Last updated on February 27, 2021.
If you’re reading about beeswax wraps, chances are that you already know that plastic wrap and plastic Ziploc bags are single-use disposable items and they are unsafe for human health and the environment. Annually in the U.S., we purchase millions of rolls of plastic wrap and boxes of Ziploc bags. They are not recyclable, and in landfills and incinerators, the plastic can release highly toxic chemicals called dioxins. Worse, when plastic gets hot, it can leach chemicals into your food! The best thing to do is to find an alternative: aluminum foil (which is still disposable), reusable glass or metal containers, or beeswax wraps.
Beeswax wraps are simply reusable coated cloth wraps for keeping food items fresh. I discovered them about 3 years ago, and I was immediately excited by the prospect of eliminating disposable plastic wrap! I bought some Abeego brand wraps and have been a convert ever since. They are completely zero waste, they preserve food, and are free from toxic ingredients. Here’s a short video from that company about how to use them:
I believe Abeego was one of the earliest online stores to sell beeswax wraps, and this is exhibited in their quality. There are many other companies and many Etsy shops that make these now, so you have lots of choices. They are a little expensive on the front end, but they last at least a year or longer, and you save money by not buying disposable plastic wrap. And they are compostable at the end of their life, unlike plastic wrap.
Are beeswax wraps DIY-worthy?
Many people ask if they can save money by making their own. I’ve found that it depends on your results. I have invested a lot of my own time and money on DIY wraps and found that they lack the same pliability and texture that I liked from the ones I purchased. That said, there are thousands of DIY recipes and methods for making beeswax wraps on your own. I’ve tried several of them and here’s how I did it.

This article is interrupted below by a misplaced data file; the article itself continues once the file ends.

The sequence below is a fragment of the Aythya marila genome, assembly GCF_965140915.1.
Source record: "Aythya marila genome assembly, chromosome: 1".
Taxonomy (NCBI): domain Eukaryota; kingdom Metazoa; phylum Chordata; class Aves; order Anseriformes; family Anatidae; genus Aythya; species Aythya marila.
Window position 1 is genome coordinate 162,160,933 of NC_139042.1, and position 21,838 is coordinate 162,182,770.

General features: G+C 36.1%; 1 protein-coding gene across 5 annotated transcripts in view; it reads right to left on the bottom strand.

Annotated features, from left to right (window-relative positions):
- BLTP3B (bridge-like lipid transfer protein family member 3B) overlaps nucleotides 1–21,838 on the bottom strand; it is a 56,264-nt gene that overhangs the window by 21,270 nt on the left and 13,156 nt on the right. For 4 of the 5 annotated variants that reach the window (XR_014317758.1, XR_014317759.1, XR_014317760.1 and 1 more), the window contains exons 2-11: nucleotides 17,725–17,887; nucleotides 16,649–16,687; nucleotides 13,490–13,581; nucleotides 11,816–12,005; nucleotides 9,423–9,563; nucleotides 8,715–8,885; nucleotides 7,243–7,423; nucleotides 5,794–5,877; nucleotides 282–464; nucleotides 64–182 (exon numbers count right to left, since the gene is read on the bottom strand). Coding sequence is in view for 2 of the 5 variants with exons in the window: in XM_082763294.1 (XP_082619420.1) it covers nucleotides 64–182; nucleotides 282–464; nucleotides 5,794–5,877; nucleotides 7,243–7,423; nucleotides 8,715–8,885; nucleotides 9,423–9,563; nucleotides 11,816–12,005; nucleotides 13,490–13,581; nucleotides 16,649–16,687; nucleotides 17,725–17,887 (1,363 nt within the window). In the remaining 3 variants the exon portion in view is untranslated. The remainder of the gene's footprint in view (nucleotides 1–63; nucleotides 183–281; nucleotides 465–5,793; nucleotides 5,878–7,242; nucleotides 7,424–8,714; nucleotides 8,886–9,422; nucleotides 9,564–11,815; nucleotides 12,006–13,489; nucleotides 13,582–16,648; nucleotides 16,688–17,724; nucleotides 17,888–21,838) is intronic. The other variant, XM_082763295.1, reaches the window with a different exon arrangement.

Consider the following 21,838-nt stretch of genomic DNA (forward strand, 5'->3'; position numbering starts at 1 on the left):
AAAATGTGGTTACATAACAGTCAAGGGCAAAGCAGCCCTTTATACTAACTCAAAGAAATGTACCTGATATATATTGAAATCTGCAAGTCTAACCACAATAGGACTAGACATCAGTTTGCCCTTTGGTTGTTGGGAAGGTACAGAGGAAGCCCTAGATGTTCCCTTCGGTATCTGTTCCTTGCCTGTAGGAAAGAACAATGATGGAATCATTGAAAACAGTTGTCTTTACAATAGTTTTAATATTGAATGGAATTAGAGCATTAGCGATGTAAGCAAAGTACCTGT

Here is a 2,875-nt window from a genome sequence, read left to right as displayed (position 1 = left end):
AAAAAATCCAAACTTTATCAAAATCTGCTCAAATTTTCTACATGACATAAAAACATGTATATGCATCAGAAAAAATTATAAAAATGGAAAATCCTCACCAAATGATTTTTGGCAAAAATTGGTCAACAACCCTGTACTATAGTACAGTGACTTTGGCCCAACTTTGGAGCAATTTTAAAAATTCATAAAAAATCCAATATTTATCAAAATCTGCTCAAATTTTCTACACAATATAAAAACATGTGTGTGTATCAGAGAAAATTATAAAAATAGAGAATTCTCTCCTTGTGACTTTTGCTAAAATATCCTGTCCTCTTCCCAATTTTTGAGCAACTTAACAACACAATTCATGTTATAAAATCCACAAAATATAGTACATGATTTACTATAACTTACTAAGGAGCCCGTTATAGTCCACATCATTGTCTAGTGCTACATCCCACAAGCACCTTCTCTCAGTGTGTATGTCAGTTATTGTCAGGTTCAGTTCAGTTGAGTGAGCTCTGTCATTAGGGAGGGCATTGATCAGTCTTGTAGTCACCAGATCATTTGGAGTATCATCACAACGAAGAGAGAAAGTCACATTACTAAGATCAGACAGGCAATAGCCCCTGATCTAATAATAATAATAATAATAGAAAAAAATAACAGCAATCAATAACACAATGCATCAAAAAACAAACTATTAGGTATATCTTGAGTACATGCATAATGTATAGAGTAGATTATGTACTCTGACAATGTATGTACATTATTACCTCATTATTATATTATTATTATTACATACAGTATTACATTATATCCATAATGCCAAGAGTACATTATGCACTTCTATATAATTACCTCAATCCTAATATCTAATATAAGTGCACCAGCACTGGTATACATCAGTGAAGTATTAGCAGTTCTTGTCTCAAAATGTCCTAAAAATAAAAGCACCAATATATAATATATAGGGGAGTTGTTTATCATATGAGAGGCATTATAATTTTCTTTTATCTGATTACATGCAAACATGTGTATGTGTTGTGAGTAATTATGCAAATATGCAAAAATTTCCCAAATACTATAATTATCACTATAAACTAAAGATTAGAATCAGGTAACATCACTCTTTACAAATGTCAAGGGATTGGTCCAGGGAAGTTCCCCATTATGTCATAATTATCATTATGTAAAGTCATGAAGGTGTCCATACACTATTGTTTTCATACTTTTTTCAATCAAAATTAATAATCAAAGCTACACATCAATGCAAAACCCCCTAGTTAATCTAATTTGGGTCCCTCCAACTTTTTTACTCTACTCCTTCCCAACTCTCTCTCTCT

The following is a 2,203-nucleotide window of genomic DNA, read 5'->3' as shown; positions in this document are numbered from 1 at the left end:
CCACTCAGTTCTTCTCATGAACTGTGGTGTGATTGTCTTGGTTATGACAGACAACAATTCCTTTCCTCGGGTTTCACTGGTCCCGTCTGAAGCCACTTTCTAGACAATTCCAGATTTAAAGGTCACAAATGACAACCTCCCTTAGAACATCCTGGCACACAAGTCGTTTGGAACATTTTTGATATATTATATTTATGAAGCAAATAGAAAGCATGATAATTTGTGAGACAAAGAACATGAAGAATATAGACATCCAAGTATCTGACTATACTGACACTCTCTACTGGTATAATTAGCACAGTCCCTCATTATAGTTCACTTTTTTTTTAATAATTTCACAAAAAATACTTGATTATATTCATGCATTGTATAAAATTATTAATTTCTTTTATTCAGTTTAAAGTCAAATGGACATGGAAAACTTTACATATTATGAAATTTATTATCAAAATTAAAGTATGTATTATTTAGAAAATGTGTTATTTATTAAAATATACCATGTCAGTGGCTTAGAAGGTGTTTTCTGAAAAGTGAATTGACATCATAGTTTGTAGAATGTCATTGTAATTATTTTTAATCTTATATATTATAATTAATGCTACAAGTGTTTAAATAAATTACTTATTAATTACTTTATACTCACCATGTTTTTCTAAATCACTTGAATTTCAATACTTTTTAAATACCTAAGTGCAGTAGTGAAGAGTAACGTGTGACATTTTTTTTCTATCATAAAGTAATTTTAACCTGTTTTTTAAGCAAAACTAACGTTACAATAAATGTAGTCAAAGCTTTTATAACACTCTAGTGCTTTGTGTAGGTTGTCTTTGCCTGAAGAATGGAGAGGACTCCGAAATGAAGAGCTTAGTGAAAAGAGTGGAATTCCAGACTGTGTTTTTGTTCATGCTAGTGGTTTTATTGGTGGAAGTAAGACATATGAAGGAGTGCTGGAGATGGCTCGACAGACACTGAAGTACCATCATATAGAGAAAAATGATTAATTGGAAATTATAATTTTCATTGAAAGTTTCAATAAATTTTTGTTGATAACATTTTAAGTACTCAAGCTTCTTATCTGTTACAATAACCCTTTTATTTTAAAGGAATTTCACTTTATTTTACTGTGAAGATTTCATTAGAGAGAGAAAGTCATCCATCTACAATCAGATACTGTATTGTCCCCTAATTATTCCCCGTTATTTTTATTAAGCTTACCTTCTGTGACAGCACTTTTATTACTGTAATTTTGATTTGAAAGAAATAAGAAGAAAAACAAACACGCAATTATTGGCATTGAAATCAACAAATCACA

This was the most fun part for me! I love choosing fabric. For this project, I chose to use medium and large scraps that I already had on hand instead of buying new fabric. Make sure you wash the fabric first so that you are starting with clean fabric. Then I measured and cut squares in various sizes with pinking shears.
It is difficult to get the right concoction of ingredients. Abeego’s wraps are made with a formulation of beeswax, tree resin, and jojoba oil. Their wraps are smooth, adhere well, and smell good. I first made these using beeswax only, and they came out ok. I thought I could improve them by mixing beeswax with pine tree resin and jojoba oil, according to the online instructions I was following. The resin did not spread evenly despite my best efforts and clumped in certain spots. This made the wraps crusty and difficult to use. The ones I made with beeswax only came out better, so on my third trial, I went back to beeswax only. Again, they’re ok and functional, but not the same quality as the purchased versions.
I recently discovered that some companies, such as SuperBee by BeeConscious Company, sell DIY kits with their proprietary formula premixed into a bar for you to make wraps with your own fabric at home. This would save the struggle of trying to calculate the measurements just right. What a cool idea!